Plaintiff argued that the release was invalid for two reasons. First, he claimed that defendant’s effort to “exculpate itself for this type of negligence” for known risks violated public policy as articulated in Civil Code Section 1668. Second, plaintiff argued that the Release was an “unconscionable contract of adhesion.” The court disagreed on both points.

The court initially applied California six factors test as set forth in Tunkl v. Regents of California (1963), and determined that the release did not implicate the public interest and did not violate public policy. Plaintiff argued that the public interest was implicated because if defendant was “permitted to exculpate itself for this type of negligence, it will simply continue to do so and will have no incentive to remedy the dangerous conditions.” However, the court was not convinced by the argument. The court explained that determining whether a release of liability affects the public interest, and is thus void as a matter of public policy, requires analysis of the transaction giving rise to the contract, not an analysis of the allegedly negligent conduct by the party invoking the release.

While the court agreed with plaintiff that the Release falls within the definition of an adhesion contract, it explained that an adhesive contract remains fully enforceable unless (1) all or part of the contract fell outside the reasonable expectations of the weaker party or (2) it was unduly oppressive or unconscionable under applicable principles of equity. the court found nothing in the Release to indicate that it failed to reflect the reasonable expectations of the parties. Nor did the court consider the terms of the Release substantively oppressive or unconscionable.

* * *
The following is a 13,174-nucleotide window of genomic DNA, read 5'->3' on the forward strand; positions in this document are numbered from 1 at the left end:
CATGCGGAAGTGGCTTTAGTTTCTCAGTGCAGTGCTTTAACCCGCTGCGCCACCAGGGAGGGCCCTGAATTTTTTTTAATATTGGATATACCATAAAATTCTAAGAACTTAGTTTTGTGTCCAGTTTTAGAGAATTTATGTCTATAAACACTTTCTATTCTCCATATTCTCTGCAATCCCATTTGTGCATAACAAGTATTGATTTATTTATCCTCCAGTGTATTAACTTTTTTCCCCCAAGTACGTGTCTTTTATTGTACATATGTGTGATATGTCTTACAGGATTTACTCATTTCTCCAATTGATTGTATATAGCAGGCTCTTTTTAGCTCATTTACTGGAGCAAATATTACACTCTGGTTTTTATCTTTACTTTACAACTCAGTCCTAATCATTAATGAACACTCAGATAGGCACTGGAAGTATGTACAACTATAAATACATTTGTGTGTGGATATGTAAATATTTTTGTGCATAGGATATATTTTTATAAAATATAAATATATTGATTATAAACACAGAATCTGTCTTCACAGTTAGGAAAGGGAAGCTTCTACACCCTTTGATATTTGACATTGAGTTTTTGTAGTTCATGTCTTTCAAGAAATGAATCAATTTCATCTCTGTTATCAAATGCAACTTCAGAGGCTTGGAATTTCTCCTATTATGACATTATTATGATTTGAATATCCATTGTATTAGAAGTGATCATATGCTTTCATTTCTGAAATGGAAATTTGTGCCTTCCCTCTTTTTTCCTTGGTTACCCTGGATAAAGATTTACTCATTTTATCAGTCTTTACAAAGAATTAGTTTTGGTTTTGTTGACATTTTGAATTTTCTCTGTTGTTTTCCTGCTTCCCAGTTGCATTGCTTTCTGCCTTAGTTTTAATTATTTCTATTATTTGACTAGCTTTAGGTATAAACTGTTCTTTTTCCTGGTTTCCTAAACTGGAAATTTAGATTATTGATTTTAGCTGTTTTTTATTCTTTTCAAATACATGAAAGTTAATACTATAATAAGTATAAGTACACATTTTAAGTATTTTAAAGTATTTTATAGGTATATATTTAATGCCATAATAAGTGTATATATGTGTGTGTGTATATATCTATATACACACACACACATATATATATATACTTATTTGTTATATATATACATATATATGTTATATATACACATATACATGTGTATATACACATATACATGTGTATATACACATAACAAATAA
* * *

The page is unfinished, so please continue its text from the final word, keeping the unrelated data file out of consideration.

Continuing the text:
The plaintiff also argued that the Release was unreasonably broad in scope. In particular, he contended that the agreement did not clearly cover the defendant’s own negligent conduct. He also complained that the Release signed at the Concord facility several months earlier did not inform the user that it extended to use of another a facility constructed at a later date in the future, that being the San Jose facility where the incident occurred. However, the court concluded that the language of the Release was both broad and explicit. Through the Release, the plaintiff not only expressly acknowledged and assumed “all the risks” of rock climbing activities, both known and unknown, “whether caused or alleged to be caused by the negligent acts or omissions” of defendant, but also agreed to discharge, indemnify and hold harmless defendant “from any and all claims, demands, or causes of action, which are in any way connected with [his] participation in this activity” or his “use of [defendant’s] equipment or facilities, including” any “claims which allege negligent acts or omissions” of defendant. The agreement was also extremely expansive in scope as to time and place. The duration of the discharge from liability was “forever,” and the Release referred to “the use of any of [defendant’s] services or facilities, at this location and all other locations.” the court therefore concluded that the incident was reasonably within the contemplation of the parties and within the purpose for which the Release was signed.